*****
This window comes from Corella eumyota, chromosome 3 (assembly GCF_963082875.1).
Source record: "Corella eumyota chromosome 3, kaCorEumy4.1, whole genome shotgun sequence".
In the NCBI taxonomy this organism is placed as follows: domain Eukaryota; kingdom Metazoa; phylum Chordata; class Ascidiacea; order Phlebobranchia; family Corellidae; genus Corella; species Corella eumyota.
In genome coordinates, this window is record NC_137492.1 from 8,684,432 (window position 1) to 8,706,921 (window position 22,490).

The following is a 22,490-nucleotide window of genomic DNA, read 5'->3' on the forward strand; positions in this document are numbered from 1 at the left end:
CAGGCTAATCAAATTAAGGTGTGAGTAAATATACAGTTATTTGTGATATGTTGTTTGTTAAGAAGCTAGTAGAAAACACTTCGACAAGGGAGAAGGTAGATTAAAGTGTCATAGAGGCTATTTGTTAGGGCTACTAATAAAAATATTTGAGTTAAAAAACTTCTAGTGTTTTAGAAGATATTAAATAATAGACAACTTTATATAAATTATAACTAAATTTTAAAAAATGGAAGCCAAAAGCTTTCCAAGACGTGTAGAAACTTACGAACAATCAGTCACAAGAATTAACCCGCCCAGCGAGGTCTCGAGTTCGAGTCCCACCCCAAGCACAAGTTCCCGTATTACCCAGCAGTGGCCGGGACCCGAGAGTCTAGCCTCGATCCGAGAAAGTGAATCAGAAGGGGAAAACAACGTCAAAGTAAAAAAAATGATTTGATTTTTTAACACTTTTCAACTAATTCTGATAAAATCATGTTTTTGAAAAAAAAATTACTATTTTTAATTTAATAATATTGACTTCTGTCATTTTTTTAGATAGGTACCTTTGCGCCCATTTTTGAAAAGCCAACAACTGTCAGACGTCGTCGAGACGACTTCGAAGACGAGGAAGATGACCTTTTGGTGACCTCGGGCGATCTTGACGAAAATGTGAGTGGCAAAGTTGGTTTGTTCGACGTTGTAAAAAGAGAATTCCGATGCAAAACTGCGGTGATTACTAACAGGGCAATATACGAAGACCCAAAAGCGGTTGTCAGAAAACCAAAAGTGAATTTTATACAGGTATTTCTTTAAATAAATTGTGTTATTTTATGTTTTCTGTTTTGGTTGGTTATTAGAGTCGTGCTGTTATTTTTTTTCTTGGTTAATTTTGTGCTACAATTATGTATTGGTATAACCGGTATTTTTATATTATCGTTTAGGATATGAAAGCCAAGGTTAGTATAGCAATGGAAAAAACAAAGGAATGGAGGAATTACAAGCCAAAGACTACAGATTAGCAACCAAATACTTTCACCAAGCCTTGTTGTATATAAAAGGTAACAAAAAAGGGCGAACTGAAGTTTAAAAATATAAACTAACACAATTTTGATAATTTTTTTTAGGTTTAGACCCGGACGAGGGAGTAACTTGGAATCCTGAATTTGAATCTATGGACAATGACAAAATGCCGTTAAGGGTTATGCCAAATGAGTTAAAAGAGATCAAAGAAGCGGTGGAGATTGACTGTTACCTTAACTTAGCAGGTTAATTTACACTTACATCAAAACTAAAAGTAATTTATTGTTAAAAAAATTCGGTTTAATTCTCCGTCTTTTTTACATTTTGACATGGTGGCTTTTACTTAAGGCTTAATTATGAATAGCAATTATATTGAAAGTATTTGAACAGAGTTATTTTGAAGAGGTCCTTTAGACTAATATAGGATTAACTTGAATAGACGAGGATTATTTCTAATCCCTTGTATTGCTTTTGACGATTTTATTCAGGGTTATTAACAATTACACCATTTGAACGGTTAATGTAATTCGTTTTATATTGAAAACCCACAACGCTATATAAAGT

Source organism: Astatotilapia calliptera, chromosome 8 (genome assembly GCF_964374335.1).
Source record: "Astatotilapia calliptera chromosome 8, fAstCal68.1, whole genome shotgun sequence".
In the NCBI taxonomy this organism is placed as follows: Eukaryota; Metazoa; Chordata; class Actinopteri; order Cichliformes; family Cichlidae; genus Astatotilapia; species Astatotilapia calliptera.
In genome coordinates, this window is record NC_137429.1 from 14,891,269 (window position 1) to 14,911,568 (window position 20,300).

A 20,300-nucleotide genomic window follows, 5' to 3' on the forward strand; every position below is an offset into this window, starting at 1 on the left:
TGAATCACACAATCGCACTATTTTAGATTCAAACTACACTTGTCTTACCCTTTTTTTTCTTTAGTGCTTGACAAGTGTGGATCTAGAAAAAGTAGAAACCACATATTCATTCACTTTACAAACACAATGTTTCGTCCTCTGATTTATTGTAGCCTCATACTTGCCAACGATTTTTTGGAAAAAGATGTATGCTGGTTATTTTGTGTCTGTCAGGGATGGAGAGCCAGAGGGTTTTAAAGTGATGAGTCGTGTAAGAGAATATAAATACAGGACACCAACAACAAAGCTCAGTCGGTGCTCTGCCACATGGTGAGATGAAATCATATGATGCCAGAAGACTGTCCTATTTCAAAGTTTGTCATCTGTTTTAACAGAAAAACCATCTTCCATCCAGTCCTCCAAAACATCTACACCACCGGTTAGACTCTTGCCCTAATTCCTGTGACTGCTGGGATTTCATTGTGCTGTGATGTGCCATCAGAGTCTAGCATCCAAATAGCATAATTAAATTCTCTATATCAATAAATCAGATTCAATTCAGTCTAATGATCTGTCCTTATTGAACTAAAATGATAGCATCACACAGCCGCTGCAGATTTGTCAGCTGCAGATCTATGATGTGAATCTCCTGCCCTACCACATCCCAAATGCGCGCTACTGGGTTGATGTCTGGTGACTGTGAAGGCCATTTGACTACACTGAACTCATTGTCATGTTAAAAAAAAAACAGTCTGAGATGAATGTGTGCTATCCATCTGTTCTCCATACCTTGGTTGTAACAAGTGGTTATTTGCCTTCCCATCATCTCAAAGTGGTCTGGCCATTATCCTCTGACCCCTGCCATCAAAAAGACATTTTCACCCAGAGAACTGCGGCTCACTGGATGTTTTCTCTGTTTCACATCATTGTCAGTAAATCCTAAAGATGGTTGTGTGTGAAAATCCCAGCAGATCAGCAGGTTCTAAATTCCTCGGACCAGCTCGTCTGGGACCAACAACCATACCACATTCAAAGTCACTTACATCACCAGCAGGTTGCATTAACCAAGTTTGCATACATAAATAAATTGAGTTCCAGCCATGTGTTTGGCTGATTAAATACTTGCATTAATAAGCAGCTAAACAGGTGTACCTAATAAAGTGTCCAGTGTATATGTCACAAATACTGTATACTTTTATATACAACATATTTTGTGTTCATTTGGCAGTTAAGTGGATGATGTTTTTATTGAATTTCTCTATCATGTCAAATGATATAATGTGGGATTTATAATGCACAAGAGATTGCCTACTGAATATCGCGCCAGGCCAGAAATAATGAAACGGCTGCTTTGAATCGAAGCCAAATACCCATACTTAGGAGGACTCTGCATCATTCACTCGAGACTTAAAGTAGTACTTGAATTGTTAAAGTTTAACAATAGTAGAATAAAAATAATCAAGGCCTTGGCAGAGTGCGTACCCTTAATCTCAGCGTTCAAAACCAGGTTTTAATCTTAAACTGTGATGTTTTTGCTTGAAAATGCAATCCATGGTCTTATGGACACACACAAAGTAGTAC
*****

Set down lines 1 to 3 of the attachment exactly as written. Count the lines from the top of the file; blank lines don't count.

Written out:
This window comes from Corella eumyota, chromosome 3 (assembly GCF_963082875.1).
Source record: "Corella eumyota chromosome 3, kaCorEumy4.1, whole genome shotgun sequence".
In the NCBI taxonomy this organism is placed as follows: domain Eukaryota; kingdom Metazoa; phylum Chordata; class Ascidiacea; order Phlebobranchia; family Corellidae; genus Corella; species Corella eumyota.